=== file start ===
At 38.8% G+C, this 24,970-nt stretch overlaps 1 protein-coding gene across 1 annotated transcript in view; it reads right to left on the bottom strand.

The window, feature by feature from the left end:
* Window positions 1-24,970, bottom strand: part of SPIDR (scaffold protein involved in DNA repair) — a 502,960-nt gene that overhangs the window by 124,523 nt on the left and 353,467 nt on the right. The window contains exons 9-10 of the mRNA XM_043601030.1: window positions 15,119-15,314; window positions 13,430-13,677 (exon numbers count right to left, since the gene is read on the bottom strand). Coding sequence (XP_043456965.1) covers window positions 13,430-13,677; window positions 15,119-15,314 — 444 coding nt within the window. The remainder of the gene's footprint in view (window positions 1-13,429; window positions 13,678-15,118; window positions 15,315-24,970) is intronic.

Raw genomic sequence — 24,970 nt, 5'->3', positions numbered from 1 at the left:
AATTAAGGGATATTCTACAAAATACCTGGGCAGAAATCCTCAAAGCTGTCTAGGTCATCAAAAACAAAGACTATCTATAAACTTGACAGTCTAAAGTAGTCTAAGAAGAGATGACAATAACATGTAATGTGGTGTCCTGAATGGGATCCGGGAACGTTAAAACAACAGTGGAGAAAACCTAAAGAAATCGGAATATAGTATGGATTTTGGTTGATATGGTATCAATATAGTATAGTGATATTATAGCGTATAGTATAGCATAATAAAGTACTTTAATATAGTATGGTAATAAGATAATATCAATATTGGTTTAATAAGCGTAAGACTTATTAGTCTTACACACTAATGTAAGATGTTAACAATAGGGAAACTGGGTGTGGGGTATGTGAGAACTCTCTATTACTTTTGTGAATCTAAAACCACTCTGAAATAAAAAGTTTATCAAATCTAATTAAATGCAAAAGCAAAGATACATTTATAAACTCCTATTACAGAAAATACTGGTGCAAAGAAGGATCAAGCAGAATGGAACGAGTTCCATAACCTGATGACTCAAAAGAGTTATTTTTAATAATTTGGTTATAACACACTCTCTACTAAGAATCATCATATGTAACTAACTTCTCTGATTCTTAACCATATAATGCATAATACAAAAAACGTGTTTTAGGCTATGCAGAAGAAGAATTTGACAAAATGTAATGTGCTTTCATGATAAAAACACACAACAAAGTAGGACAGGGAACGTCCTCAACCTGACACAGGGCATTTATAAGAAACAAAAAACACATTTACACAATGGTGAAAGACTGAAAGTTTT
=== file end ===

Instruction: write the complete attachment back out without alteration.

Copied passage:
At 38.8% G+C, this 24,970-nt stretch overlaps 1 protein-coding gene across 1 annotated transcript in view; it reads right to left on the bottom strand.

The window, feature by feature from the left end:
* Window positions 1-24,970, bottom strand: part of SPIDR (scaffold protein involved in DNA repair) — a 502,960-nt gene that overhangs the window by 124,523 nt on the left and 353,467 nt on the right. The window contains exons 9-10 of the mRNA XM_043601030.1: window positions 15,119-15,314; window positions 13,430-13,677 (exon numbers count right to left, since the gene is read on the bottom strand). Coding sequence (XP_043456965.1) covers window positions 13,430-13,677; window positions 15,119-15,314 — 444 coding nt within the window. The remainder of the gene's footprint in view (window positions 1-13,429; window positions 13,678-15,118; window positions 15,315-24,970) is intronic.

Raw genomic sequence — 24,970 nt, 5'->3', positions numbered from 1 at the left:
AATTAAGGGATATTCTACAAAATACCTGGGCAGAAATCCTCAAAGCTGTCTAGGTCATCAAAAACAAAGACTATCTATAAACTTGACAGTCTAAAGTAGTCTAAGAAGAGATGACAATAACATGTAATGTGGTGTCCTGAATGGGATCCGGGAACGTTAAAACAACAGTGGAGAAAACCTAAAGAAATCGGAATATAGTATGGATTTTGGTTGATATGGTATCAATATAGTATAGTGATATTATAGCGTATAGTATAGCATAATAAAGTACTTTAATATAGTATGGTAATAAGATAATATCAATATTGGTTTAATAAGCGTAAGACTTATTAGTCTTACACACTAATGTAAGATGTTAACAATAGGGAAACTGGGTGTGGGGTATGTGAGAACTCTCTATTACTTTTGTGAATCTAAAACCACTCTGAAATAAAAAGTTTATCAAATCTAATTAAATGCAAAAGCAAAGATACATTTATAAACTCCTATTACAGAAAATACTGGTGCAAAGAAGGATCAAGCAGAATGGAACGAGTTCCATAACCTGATGACTCAAAAGAGTTATTTTTAATAATTTGGTTATAACACACTCTCTACTAAGAATCATCATATGTAACTAACTTCTCTGATTCTTAACCATATAATGCATAATACAAAAAACGTGTTTTAGGCTATGCAGAAGAAGAATTTGACAAAATGTAATGTGCTTTCATGATAAAAACACACAACAAAGTAGGACAGGGAACGTCCTCAACCTGACACAGGGCATTTATAAGAAACAAAAAACACATTTACACAATGGTGAAAGACTGAAAGTTTT